Frederick E. Hosen, ed. Federal Laws of the Reconstruction: Principal Congressional Acts and Resolutions, Presidential Proclamations, Speeches and Orders, and Other Legislative and Military Documents, 1862-1875. Jefferson: McFarland & Co., 2010. ix + 195 pp. $49.95 (paper), ISBN 978-0-7864-4668-1.
Reviewed by Jonathan W. White (Christopher Newport University)
Published on H-CivWar (August, 2010)
Commissioned by Martin P. Johnson (Miami University Hamilton)
Frederick E. Hosen’s Federal Laws of the Reconstruction is an edited volume that consists of thirty-seven federal statutes, forty-four presidential proclamations, one presidential order, eight congressional resolutions, Lincoln’s second inaugural address, two War Department circulars, and a military field order. The stated purpose of the book is to “provide an important research tool that gives a unique sense of the Reconstruction process.” While it may be convenient for scholars to have all of these laws compiled in one place, this volume unfortunately lacks the analytical apparatus necessary to make it a valuable research tool for either undergraduate students or scholars of the Reconstruction period.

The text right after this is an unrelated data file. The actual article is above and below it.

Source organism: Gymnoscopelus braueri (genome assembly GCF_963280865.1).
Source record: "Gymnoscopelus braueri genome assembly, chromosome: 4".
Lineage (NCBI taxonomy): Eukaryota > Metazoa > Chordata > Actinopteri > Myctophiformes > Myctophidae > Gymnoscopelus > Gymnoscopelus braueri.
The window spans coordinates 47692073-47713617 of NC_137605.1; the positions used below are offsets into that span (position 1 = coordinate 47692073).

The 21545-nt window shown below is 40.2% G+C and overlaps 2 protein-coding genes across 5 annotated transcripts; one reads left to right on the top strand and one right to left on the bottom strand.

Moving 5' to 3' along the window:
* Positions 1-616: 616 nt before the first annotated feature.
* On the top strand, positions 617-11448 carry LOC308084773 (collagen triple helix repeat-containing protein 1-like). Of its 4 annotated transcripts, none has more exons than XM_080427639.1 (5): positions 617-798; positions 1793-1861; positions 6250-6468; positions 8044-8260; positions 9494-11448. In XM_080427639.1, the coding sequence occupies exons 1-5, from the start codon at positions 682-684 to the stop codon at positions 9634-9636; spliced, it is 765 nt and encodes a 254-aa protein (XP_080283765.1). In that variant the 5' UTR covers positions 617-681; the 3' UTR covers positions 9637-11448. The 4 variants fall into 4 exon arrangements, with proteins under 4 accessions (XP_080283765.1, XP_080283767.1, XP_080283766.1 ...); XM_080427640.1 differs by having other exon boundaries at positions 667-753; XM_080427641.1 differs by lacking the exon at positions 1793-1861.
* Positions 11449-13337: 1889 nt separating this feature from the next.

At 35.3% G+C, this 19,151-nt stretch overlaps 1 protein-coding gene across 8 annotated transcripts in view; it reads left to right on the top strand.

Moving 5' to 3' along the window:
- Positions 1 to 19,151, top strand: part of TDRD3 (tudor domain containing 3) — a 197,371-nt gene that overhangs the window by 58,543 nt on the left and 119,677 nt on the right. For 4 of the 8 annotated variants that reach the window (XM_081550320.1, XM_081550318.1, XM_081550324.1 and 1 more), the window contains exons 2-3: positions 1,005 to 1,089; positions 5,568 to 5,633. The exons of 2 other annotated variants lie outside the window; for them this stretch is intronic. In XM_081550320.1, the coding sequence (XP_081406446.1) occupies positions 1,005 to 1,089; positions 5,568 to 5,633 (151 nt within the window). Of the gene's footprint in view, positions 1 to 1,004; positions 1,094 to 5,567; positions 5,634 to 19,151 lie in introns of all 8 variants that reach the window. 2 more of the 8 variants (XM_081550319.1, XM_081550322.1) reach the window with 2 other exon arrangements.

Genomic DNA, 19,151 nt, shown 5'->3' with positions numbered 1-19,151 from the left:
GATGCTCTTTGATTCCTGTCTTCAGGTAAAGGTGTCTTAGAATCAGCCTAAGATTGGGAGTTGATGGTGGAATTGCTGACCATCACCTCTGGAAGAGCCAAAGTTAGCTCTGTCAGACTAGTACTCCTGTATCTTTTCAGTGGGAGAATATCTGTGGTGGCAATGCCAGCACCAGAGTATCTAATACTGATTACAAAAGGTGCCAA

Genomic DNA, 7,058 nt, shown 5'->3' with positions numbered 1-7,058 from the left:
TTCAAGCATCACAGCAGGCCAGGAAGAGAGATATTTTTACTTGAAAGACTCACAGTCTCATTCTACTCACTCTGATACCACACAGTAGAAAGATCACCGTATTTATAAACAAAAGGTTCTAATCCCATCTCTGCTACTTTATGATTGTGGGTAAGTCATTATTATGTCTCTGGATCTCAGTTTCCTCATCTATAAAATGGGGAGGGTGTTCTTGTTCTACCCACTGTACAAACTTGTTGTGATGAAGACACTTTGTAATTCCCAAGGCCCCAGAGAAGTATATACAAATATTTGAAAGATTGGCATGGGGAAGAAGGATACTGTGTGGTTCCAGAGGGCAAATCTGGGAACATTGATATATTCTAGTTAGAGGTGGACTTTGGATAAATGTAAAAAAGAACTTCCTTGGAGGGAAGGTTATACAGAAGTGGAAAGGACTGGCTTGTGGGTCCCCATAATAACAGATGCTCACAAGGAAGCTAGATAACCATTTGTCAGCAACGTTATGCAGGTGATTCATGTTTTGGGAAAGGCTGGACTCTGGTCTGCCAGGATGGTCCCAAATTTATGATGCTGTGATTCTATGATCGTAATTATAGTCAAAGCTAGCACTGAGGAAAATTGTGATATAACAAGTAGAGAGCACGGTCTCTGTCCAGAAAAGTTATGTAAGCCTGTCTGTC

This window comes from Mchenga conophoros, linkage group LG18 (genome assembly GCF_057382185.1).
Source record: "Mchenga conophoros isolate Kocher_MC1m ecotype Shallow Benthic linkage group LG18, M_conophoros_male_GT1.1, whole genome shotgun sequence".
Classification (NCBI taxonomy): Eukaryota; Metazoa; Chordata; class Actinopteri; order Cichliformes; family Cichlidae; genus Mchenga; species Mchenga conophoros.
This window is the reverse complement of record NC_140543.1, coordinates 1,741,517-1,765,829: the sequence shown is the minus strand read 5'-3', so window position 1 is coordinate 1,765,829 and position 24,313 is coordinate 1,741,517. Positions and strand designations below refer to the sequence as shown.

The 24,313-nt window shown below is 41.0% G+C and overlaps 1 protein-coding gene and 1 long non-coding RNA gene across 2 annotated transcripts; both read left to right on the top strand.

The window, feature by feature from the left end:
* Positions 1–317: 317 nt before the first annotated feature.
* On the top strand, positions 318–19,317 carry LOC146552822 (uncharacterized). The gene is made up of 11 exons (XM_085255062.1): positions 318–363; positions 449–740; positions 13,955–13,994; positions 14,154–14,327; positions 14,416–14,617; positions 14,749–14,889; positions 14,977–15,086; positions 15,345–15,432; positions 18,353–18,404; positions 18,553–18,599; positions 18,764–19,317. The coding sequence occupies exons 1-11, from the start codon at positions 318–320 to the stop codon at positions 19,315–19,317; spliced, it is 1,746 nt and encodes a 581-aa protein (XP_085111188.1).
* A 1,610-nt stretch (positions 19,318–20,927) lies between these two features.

To start, it is unclear why this book is necessary. The documents included are all available elsewhere in print and on the Internet. In fact, the original versions of most of these documents are available online. Researchers can easily access high-resolution scans of all federal laws and presidential proclamations from Reconstruction directly from the U.S. Statutes at Large, which is available through the Library of Congress’s “American Memory” Web page. Transcriptions of the other documents included in the volume are also widely available online. Hosen would have done well to have included documents that are not as readily and freely available--perhaps some congressional correspondence or excerpts from debates that would have shed light on the other materials in the book.